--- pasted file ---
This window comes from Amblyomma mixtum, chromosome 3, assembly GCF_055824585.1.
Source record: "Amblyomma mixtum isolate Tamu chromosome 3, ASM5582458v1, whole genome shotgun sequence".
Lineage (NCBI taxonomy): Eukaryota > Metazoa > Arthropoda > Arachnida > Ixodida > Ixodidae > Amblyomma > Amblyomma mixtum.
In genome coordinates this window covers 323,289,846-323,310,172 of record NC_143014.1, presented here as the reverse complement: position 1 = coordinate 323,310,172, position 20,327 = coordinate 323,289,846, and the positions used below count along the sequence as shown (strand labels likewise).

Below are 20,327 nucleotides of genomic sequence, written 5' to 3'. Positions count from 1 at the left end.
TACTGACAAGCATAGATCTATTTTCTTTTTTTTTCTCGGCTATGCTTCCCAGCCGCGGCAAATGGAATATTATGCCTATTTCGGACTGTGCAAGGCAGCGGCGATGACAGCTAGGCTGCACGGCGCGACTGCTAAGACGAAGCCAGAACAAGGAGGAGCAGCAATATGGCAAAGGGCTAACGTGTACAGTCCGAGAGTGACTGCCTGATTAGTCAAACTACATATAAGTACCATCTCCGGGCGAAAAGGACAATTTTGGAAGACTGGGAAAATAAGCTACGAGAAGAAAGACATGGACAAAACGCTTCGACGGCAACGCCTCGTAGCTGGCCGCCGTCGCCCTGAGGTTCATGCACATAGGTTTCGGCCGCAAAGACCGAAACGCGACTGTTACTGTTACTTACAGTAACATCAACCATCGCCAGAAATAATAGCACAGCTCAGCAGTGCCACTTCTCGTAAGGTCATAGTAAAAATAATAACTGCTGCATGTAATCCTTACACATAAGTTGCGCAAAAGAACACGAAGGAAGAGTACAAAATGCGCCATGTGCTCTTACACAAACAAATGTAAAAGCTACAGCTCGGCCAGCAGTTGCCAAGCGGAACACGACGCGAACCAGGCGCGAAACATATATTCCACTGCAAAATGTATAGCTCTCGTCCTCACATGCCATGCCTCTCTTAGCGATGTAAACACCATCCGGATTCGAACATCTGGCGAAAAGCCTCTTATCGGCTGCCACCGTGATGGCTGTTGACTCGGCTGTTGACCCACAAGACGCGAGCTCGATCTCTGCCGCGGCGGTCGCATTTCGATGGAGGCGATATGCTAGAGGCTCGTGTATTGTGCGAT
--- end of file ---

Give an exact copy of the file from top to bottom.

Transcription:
This window comes from Amblyomma mixtum, chromosome 3, assembly GCF_055824585.1.
Source record: "Amblyomma mixtum isolate Tamu chromosome 3, ASM5582458v1, whole genome shotgun sequence".
Lineage (NCBI taxonomy): Eukaryota > Metazoa > Arthropoda > Arachnida > Ixodida > Ixodidae > Amblyomma > Amblyomma mixtum.
In genome coordinates this window covers 323,289,846-323,310,172 of record NC_143014.1, presented here as the reverse complement: position 1 = coordinate 323,310,172, position 20,327 = coordinate 323,289,846, and the positions used below count along the sequence as shown (strand labels likewise).

Below are 20,327 nucleotides of genomic sequence, written 5' to 3'. Positions count from 1 at the left end.
TACTGACAAGCATAGATCTATTTTCTTTTTTTTTCTCGGCTATGCTTCCCAGCCGCGGCAAATGGAATATTATGCCTATTTCGGACTGTGCAAGGCAGCGGCGATGACAGCTAGGCTGCACGGCGCGACTGCTAAGACGAAGCCAGAACAAGGAGGAGCAGCAATATGGCAAAGGGCTAACGTGTACAGTCCGAGAGTGACTGCCTGATTAGTCAAACTACATATAAGTACCATCTCCGGGCGAAAAGGACAATTTTGGAAGACTGGGAAAATAAGCTACGAGAAGAAAGACATGGACAAAACGCTTCGACGGCAACGCCTCGTAGCTGGCCGCCGTCGCCCTGAGGTTCATGCACATAGGTTTCGGCCGCAAAGACCGAAACGCGACTGTTACTGTTACTTACAGTAACATCAACCATCGCCAGAAATAATAGCACAGCTCAGCAGTGCCACTTCTCGTAAGGTCATAGTAAAAATAATAACTGCTGCATGTAATCCTTACACATAAGTTGCGCAAAAGAACACGAAGGAAGAGTACAAAATGCGCCATGTGCTCTTACACAAACAAATGTAAAAGCTACAGCTCGGCCAGCAGTTGCCAAGCGGAACACGACGCGAACCAGGCGCGAAACATATATTCCACTGCAAAATGTATAGCTCTCGTCCTCACATGCCATGCCTCTCTTAGCGATGTAAACACCATCCGGATTCGAACATCTGGCGAAAAGCCTCTTATCGGCTGCCACCGTGATGGCTGTTGACTCGGCTGTTGACCCACAAGACGCGAGCTCGATCTCTGCCGCGGCGGTCGCATTTCGATGGAGGCGATATGCTAGAGGCTCGTGTATTGTGCGAT